Migration, in simple words, is a movement of human population from one place to another. This movement has two ends to it: one is the country of origin and the other is the host country. This OpinionFront article simplifies how emigration and immigration are different from each other.
South-North or North-South migration has nothing to do with geography. These are terms for populations migrating from low-income countries to high-income countries or vice versa.
In demographic context, migration is mainly considered to be from one country to another. The story of “We the People” signifies even more how the process of migration gradually gave birth to a new nation altogether. Emigration and immigration have always been of great significance to the American history. Based on the place of movement, migration is generally classified into:
1. Internal (within a country, for example rural to urban migration)
2. Intercontinental (between different continents) and
3. Intracontinental (within the same continent).
Migrations have been going on for a long time. Their patterns have, thus, changed according to the needs of the changing times. In olden days, if it were rulers of ancient kingdoms crossing seas for invading enemy lands, in recent history, it was for something exotic and precious, like spices and gold. In today’s times, migration trends have shown a change before and after globalization. Having said that, let’s come down to understand why people migrate in the first place.
Causes of Migration
Push factors: Poor economic scenario, natural calamities (like droughts, floods, earthquakes, tsunami), lack of freedom (cultural or religious), political instability, and poor educational infrastructure in the country of origin can be some important factors pushing people to emigrate to foreign countries.
Pull factors: A stable polity and growing economy, high-income countries with a good social milieu, and better standard of living are some factors that attract people to a specific country or countries.
Depending on the country that is being considered, migrations across the globe are classified into:
Emigration: It is when a person goes out of his/her country of origin to reside and settle in another country. It can be a temporary or permanent settlement.
To understand its usage in a sentence, it might be easy to remember that emigration is associated with leaving a place, an exit, or saying ‘goodbye’ to someone. The following sentences make it clear:
1. Not all countries encourage emigration to foreign lands.
2. The English emigrants traveled and set up colonies across the world.
3. Turkish emigrants constitute a significant portion of the German population.
Immigration: It is when a person from a foreign land comes to reside or settle in a particular country, also known as the host country.
Its use comes in at the point of destination, when the process of travel ends. So, it can be associated with moving in to some place, coming in, or with the ‘welcome’ gesture. For instance:
1. A variety of ethnic groups have, at different points of time in history,immigrated to the United States of America.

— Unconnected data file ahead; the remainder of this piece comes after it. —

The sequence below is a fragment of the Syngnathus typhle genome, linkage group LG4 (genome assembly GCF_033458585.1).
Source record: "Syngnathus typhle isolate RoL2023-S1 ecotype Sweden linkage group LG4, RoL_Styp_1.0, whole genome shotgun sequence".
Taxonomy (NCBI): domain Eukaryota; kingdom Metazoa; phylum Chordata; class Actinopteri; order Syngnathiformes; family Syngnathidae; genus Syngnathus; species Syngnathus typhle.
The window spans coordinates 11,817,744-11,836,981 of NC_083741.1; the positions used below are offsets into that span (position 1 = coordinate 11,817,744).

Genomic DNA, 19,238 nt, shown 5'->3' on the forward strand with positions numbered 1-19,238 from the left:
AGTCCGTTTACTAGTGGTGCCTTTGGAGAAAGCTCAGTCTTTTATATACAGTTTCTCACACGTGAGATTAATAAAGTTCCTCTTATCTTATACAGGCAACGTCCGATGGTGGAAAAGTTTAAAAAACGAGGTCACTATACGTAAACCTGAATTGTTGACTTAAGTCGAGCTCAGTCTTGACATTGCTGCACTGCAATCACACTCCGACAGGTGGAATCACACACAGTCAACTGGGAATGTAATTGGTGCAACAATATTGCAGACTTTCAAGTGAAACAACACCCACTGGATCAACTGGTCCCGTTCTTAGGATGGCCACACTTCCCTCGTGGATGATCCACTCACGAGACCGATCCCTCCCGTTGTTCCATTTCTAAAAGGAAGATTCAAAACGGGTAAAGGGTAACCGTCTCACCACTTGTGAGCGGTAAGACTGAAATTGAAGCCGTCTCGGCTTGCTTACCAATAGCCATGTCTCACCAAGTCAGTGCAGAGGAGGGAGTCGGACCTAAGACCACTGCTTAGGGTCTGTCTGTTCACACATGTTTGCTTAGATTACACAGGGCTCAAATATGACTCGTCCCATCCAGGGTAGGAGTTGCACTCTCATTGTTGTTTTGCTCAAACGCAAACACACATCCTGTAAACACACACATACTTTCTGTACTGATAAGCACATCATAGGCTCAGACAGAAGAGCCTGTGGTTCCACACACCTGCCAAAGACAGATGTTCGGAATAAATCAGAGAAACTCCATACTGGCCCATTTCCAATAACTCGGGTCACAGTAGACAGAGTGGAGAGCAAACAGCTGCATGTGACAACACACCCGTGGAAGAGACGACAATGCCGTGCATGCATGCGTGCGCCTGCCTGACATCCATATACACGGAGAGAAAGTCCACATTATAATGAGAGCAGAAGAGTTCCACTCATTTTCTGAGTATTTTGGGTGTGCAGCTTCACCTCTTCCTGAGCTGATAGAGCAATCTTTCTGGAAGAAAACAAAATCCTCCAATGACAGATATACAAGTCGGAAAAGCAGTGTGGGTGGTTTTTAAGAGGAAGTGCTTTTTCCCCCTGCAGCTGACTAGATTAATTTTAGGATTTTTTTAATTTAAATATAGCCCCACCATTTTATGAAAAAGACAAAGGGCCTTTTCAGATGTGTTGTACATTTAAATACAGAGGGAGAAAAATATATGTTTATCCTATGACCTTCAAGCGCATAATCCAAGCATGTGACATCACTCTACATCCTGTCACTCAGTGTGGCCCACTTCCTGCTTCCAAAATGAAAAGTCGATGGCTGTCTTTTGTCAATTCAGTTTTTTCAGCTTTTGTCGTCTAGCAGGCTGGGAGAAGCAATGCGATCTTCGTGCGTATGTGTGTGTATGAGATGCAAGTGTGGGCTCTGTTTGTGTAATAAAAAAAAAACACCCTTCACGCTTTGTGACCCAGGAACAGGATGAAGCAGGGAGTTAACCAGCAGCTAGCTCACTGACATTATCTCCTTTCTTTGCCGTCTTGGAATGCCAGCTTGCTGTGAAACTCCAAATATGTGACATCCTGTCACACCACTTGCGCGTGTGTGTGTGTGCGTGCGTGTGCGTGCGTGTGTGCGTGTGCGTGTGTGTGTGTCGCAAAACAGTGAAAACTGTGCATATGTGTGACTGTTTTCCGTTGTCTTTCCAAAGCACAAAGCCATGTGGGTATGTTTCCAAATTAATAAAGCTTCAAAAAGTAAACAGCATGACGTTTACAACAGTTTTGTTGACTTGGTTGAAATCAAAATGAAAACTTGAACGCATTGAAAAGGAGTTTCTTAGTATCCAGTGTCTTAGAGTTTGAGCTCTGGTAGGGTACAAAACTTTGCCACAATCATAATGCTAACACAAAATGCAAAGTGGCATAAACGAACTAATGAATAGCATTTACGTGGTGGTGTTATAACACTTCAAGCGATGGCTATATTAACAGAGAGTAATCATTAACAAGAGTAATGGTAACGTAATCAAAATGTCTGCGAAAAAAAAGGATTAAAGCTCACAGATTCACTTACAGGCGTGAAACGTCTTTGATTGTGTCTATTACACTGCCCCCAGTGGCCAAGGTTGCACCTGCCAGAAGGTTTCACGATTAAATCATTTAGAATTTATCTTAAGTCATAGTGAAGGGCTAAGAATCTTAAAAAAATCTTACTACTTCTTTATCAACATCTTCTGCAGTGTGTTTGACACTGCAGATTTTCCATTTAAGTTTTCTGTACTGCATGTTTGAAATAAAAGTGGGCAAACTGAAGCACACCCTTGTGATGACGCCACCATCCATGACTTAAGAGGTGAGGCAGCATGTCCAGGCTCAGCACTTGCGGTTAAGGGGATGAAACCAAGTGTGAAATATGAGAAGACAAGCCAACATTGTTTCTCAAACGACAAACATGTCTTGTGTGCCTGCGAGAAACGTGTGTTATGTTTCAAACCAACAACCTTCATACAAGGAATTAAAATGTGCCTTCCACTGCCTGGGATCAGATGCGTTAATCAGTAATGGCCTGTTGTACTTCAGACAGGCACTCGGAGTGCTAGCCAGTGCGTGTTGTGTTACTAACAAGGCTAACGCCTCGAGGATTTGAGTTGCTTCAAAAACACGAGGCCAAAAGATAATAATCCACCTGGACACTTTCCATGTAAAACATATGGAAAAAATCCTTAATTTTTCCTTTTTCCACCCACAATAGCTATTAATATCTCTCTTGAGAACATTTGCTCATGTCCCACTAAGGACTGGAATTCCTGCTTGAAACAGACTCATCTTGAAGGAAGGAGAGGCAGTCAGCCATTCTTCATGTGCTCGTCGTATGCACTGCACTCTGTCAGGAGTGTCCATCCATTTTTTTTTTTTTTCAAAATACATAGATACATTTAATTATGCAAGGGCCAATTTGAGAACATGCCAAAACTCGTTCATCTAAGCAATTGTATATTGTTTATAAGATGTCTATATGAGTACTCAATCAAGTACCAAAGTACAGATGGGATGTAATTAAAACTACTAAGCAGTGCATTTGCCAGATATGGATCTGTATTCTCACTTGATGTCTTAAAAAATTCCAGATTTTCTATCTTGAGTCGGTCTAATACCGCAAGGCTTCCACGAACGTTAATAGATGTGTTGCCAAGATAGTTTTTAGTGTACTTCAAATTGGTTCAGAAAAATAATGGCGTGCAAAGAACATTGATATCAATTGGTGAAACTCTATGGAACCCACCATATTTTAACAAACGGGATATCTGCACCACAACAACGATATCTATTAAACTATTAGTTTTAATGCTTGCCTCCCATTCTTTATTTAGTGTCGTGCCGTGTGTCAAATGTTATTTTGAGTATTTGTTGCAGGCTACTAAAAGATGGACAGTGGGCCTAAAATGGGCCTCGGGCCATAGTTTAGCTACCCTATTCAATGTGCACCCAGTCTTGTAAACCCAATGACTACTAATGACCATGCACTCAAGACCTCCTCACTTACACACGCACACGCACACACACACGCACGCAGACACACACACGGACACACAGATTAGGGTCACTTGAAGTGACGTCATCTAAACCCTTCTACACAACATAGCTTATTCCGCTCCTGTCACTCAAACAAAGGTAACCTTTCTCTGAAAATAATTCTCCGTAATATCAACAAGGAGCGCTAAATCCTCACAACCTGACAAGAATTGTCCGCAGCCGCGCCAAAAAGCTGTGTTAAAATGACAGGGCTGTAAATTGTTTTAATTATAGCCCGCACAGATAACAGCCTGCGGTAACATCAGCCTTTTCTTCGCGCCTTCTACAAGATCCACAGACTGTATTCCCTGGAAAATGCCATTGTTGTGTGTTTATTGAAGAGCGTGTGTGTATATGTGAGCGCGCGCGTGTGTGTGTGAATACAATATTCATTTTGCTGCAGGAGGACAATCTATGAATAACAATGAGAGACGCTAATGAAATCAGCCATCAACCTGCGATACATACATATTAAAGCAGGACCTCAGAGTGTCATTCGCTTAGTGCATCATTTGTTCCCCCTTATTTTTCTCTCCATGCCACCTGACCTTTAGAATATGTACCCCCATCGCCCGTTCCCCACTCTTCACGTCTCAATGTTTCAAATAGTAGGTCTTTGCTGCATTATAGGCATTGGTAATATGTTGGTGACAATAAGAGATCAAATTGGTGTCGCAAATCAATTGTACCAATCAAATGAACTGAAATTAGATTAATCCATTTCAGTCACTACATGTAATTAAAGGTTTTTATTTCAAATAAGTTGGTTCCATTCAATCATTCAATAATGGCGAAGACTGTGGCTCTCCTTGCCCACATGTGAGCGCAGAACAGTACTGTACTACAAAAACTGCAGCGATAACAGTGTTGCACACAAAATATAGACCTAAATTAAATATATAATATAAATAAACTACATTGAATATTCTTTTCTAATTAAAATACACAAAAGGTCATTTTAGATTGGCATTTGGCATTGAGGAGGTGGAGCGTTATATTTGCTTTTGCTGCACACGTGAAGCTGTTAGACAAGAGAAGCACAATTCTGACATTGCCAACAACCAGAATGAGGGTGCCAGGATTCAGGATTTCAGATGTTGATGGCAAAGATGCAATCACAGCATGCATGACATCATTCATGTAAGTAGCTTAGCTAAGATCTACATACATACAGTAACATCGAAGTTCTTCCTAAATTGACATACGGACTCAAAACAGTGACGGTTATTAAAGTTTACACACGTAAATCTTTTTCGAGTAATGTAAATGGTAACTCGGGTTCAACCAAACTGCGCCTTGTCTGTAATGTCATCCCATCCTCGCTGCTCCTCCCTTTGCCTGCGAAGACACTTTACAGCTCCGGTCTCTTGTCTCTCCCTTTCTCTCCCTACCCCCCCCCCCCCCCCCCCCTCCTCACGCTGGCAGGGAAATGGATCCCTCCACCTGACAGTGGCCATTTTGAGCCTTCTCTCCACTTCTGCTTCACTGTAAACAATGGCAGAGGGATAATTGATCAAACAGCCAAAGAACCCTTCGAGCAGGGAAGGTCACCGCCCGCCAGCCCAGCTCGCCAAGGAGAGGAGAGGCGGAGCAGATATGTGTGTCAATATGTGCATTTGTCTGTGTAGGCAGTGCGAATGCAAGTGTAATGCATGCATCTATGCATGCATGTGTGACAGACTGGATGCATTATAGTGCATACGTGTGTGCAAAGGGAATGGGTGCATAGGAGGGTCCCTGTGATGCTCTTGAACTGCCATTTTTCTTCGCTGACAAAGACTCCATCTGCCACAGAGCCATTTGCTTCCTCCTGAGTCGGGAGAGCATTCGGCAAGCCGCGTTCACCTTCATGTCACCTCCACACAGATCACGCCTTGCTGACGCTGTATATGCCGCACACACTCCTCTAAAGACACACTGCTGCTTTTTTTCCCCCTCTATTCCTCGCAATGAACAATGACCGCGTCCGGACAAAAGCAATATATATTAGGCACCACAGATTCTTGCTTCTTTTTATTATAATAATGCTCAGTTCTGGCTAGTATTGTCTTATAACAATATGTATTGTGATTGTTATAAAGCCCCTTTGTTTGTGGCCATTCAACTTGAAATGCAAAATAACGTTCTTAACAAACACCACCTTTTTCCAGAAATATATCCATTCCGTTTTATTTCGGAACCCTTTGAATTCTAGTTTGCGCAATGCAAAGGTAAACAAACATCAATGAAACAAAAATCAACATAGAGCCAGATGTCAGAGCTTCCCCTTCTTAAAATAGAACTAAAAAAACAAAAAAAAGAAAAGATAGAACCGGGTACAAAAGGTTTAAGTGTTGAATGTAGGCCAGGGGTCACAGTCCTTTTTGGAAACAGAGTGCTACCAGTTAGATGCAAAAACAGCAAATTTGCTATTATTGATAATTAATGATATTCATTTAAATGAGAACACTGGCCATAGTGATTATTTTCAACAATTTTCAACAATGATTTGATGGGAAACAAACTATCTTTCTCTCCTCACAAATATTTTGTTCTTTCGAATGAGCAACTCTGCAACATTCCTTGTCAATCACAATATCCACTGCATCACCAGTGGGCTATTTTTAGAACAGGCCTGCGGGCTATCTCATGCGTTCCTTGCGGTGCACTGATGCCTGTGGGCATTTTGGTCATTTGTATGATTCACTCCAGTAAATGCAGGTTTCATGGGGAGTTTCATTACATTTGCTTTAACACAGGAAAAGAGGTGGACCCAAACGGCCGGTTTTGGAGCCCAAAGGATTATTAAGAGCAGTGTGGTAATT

2. Immigration checks are a must in every country at the point of entry.
3. Immigrants have their own problems while getting adapted to a new culture and society.
4. Student immigration for higher studies to developed nations continues to rise.
|Meaning of the Term|
|Going out of a country.||Coming in to a country.|
|Economic data estimation|
|It is difficult to estimate any economic impacts like labor productivity, as the person has left the country.||It is easier for estimating economic impacts, as the person resides in the country.|
|Earn remittances – Income from abroad helps individuals and adds to the treasury of the country of origin.||There is addition to labor force, particularly when it is a highly skilled workforce.
|The burden on national resources is lessened, especially in case of overpopulous countries.||It is economically cheap and rewarding for labor-intensive types of work.|
|Brain drain: It is a theory, which says that a country loses its well-educated, intelligent group of workers, as they settle abroad in search of better opportunities.||There is strain on national resources.|
|Demographic changes: Loss of working age population occurs, leaving certain towns with only women, children, and elderly or only the elderly―such towns are called “ghost towns” in Mexico.||Competition for jobs exists; the natives feel insecure.|
|Majority of the emigrants are mostly males, so it disturbs their family structure back home.||There is difficulty in taking policy-level decisions as immigration policies change depending on the political relations with every country, ethnicity, and such factors. Capping the immigration limit, as well as forming further rules regarding their rights and naturalization process may be some issues too.|
Talking about the positive and negative impacts of these two, it is no more a case where immigration can always be labeled as the culprit. Emigration and its disadvantages also need to be paid attention to.
Emigration causes a human resource loss to a nation, for which hardly any immigrant population can compensate. For example, migration studies conducted for European countries have shown that the resident non-migrant population of a country could not avoid the repercussions caused due to ‘brain drain’, as they were not as capable or as skilled a group of intellectuals as the population going out.
Earlier, the flow of migrants was mostly from the developing nations to the developed ones, but it is not just that anymore. Now, professionals from well-to-do economies also move back to their countries of origin. An example would be of former Indian immigrants returning to India from the United States showing remigration.